The clock is trying to tell you something.
Over the weekend, you probably — make that, better have — set your clocks ahead one hour to usher in the season of Daylight Saving Time. As anyone who has not lived in a subterranean biosphere knows, the loss of an hour’s sleep is the price we pay to get more sunshine during our evening hours.
And a little more light is exactly the purpose of Sunshine Week, which begins today across Pennsylvania.
Sunshine Week was established 14 years ago by the American Society of News Editors to spotlight the importance of open government as wells the dangers of unmerited secrecy.
As journalists, we embrace Pennsylvania’s Right to Know Law, and attempt to remind government boards that they should be doing the same. Too often — and “too often” is defined here as even one occurrence — boards and councils attempt to bar the public from the public’s business, whether it be to avoid fielding uncomfortable questions from the people they represent, or to shield their own district or municipality from taking a black eye due to some sort of miscreant behavior.
This, of course, is unacceptable. If the public is paying the taxes that fund the district or municipality, as well as pay the salaries for office holders and employees, then they should be informed about not only what moves their elected officials make, but also why they were made.
And while the media is certainly a major line of defense to guard against miscarriage of fiduciary responsibility, it is not solely our purview. It’s yours as well.
Sadly, we see more folks turning to the rumors and scuttlebutt served up through social media than making an effort to get the facts first hand. Public meetings are just that — public. You have every right to be there and to question those you elected. When was the last time you went? Or is it just easier to go to Facebook and find out what others think went on, rather than what actually did?
Granted, few folks can get to Harrisburg to attend House and Senate meetings. However, The News today is running a special page with contact information for our local legislators, so you are better able to reach out to them with your thoughts.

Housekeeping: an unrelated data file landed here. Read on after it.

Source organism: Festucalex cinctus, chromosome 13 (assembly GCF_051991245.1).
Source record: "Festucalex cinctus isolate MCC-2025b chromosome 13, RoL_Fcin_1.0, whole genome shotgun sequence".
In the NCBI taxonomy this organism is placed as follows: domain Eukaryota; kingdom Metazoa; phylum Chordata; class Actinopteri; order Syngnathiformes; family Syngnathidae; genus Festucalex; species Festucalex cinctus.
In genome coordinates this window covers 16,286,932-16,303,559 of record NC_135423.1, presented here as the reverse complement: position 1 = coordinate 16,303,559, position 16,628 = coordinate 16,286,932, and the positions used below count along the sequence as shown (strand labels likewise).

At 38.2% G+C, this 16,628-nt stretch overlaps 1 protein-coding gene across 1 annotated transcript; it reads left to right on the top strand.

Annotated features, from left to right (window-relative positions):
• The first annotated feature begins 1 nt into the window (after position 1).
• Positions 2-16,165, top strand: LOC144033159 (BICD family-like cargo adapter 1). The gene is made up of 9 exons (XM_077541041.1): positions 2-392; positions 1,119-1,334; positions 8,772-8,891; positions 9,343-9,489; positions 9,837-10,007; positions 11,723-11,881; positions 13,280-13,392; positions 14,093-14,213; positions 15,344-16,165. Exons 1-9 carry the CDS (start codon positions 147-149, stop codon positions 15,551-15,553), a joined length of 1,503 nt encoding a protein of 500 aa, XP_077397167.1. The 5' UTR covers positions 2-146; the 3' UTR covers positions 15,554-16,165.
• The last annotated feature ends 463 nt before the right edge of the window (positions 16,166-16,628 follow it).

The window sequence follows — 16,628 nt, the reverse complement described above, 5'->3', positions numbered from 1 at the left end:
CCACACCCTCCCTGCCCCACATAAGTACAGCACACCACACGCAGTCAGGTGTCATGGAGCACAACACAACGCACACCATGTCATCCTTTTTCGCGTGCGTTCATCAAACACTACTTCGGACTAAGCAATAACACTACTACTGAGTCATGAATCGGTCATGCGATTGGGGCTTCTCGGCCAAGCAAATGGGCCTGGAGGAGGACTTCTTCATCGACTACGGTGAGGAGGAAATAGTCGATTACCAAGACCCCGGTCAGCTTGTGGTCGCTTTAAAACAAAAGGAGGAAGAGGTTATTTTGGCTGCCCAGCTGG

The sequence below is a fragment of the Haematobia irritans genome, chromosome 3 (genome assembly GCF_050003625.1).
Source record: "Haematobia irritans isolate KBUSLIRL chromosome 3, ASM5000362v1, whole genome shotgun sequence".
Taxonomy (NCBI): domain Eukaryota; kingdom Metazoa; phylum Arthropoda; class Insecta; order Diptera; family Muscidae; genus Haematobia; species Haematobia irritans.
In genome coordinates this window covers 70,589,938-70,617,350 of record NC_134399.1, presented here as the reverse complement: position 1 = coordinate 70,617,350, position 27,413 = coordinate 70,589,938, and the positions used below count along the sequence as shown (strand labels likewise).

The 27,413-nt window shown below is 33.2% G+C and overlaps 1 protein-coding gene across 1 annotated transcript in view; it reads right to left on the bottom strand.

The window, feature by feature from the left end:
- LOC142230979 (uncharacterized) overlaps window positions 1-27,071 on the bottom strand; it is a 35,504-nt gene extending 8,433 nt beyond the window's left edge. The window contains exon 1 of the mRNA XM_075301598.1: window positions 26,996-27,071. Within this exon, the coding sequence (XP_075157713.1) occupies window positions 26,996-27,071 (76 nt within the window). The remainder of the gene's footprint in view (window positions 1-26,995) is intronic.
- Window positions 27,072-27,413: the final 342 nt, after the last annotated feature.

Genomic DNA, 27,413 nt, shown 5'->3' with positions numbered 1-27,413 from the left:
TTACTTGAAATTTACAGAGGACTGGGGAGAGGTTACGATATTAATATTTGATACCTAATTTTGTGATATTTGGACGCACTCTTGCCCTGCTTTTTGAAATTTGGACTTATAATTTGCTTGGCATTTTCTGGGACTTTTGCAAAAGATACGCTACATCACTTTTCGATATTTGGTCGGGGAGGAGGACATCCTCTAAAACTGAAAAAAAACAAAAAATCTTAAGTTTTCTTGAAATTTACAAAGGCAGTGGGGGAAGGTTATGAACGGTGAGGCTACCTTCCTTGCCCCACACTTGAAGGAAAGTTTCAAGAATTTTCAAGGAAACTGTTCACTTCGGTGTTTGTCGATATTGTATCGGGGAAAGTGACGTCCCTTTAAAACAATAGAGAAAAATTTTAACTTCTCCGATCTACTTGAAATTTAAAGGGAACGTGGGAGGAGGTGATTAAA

And should a government entity stonewall you, you — like the media — may file a Right to Know Request to pursue information that may belong to you but to which you’ve been denied access. A form that you can download accompanies this editorial.
And like New Year’s Day, Sunshine Week is not only a time for celebration, but also for resolving to improve what we already have. We have called multiple times for revision the Sunshine Law provision that allows boards to deny the public details about employee resignations, dismissals or suspensions under the guise of a personnel executive session.
Similarly, some lawmakers are looking to add more transparency to when it comes to collective bargaining agreements. The Erie Times-News reported last month that the salaries of government and public school employees are negotiated between government leaders and union representatives behind closed doors, without the public knowing what they’re paying for. Two Erie area lawmakers plan to introduce one bill that would require those collective bargaining agreements to be made public two weeks before they're signed so the public can offer its thoughts, and another would subject contract negotiations to Pennsylvania's 'Sunshine Act' and 'Right to Know' law.
They’re ideas we support. If you do as well, contact your legislators and tell them to do the same.
Daylight Saving Time is simply not enough. Insist on more sunshine in government as well.